Judge said the grand jury had been misled due to improper instructions from the DA.
(Placerville Calif.) - Buckley, a retired associate justice, said his first inclination would have been to refer the allegations back to the county grand jury with proper instructions, as he said the grand jury had been misled due to improper instructions. Count two troubled Buckley. This involves the nearly $72,000 Nutting received from the Sierra Coordinated Resource Management Council in 2009 that he attempted to report 4½ years after the fact.
Buckley said the grand jury that leveled the indictment against Nutting was not properly instructed and that because those 18 people had been disbanded without being told not to talk about the case it would be impossible to reconvene them to reconsider that specific count.
However, the grand jury has since been discharged and the information “tainted” due to widespread discussion of the case, he continued. And since there is probable cause that the defendant did commit the alleged offenses, the judge ruled against the motion to dismiss the case.
The judge added that in doing so, he was not determining what the jury would ultimately decide in the case since Nutting’s guilt or innocence would have to be established not by this proceedings standard of 'probable cause', but by the higher standard of 'beyond a reasonable doubt'.
Details of the complaint are posted on his website www.raynutting.com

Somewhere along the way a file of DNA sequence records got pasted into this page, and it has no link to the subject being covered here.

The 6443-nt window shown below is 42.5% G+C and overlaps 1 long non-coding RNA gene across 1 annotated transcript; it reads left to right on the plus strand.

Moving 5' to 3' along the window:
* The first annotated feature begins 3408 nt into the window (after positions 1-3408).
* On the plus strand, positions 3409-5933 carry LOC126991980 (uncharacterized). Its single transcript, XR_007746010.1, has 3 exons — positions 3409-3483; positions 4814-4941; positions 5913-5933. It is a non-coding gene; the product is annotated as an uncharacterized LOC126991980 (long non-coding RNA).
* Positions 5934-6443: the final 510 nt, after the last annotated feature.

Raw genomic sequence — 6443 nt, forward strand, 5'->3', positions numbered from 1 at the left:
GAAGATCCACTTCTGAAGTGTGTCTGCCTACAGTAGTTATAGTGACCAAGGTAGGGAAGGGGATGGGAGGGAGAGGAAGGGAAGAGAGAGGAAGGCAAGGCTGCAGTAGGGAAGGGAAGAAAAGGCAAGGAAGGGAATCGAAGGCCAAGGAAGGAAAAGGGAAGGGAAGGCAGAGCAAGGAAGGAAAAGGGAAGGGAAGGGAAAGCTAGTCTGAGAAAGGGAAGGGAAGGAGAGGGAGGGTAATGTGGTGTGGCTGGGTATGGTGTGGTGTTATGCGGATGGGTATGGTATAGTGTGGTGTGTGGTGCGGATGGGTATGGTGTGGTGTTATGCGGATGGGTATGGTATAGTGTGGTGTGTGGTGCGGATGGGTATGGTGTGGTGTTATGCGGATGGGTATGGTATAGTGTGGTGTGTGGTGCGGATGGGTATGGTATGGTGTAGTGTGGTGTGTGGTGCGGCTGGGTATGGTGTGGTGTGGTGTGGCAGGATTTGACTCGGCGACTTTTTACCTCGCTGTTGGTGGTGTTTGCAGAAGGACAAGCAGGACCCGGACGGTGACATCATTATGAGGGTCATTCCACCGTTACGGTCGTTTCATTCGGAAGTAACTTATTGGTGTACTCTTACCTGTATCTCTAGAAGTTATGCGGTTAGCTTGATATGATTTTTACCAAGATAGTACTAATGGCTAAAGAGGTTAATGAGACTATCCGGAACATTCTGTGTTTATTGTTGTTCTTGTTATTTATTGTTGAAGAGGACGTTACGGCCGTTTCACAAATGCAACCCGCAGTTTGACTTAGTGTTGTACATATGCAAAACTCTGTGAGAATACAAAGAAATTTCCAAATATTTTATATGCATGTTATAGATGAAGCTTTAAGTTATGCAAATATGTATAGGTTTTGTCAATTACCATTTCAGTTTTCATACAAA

On Sept. 20, Judge Tim Buckley denied the motions to dismiss the charges, as Nutting’s attorney David Weiner had requested. He is accused of not reporting the income, voting on contracts that affected him financially and perjury. Judge Timothy Buckley ruled that Supervisor Ray Nutting must face trial.
With that determined, Nutting then pled not guilty to all the charges and a trial date was set for Feb. 4 although other hearings for appeals and motions will occur later this year.
Following the hearing, Nutting’s attorney David Weiner noted that the judge ruled against them based on reasonable suspicion but no final judgement as to the merits of the case. “We anticipate prevailing,” he said, adding that, “the truth hasn’t been presented. It’s been one-sided with the grand jury misled with prejudiced and inaccurate information.”
“No surprises here,” Nutting told Lake Tahoe News as he left the courtroom. “(The judge) said the standard was reasonable suspicion. It’s the lowest of all standards. Anything lower is a mere guess,” Weiner told Lake Tahoe News after the hearing.
Weiner believes the accusations are politically motivated and that the grand jury was “misled by inaccurate, incomplete and prejudiced information.”
“We are looking forward to a jury trial to present the truth,” Weiner said.
Weiner has a matter of days to file an appeal to Buckley’s decision regarding the felony counts. Nutting indicated a desire to go that route.
Assistant District Attorney James Clinchard said he would not issue any comment about the case.
Nutting, who has characterized the case as a political vendetta against him by El Dorado County District Attorney Vern Pierson, entered a not guilty plea in a South Lake Tahoe courtroom Sept. 20.
Visiting Judge Timothy S. Buckley, a retired Kings County Superior Court and state appellate judge who set Nutting’s case for trial, will hear the case. Buckley was appointed after three El Dorado County judges either recused themselves or were dismissed by defense motions due to their personal relationships with the supervisor.
The trial will take place in Placerville slated to begin Feb. 4, 2014.
To win the DA will have to get over a high bar called 'intent.' The DA will have to prove that it was not simply some common clerical errors as Nutting claims, but an elaborate scheme in which Nutting intended to hide his involvement with the fire fuel reduction program. The DA will have to prove what was in Nutting's mind, and he will have to do it, "beyond a reasonable doubt."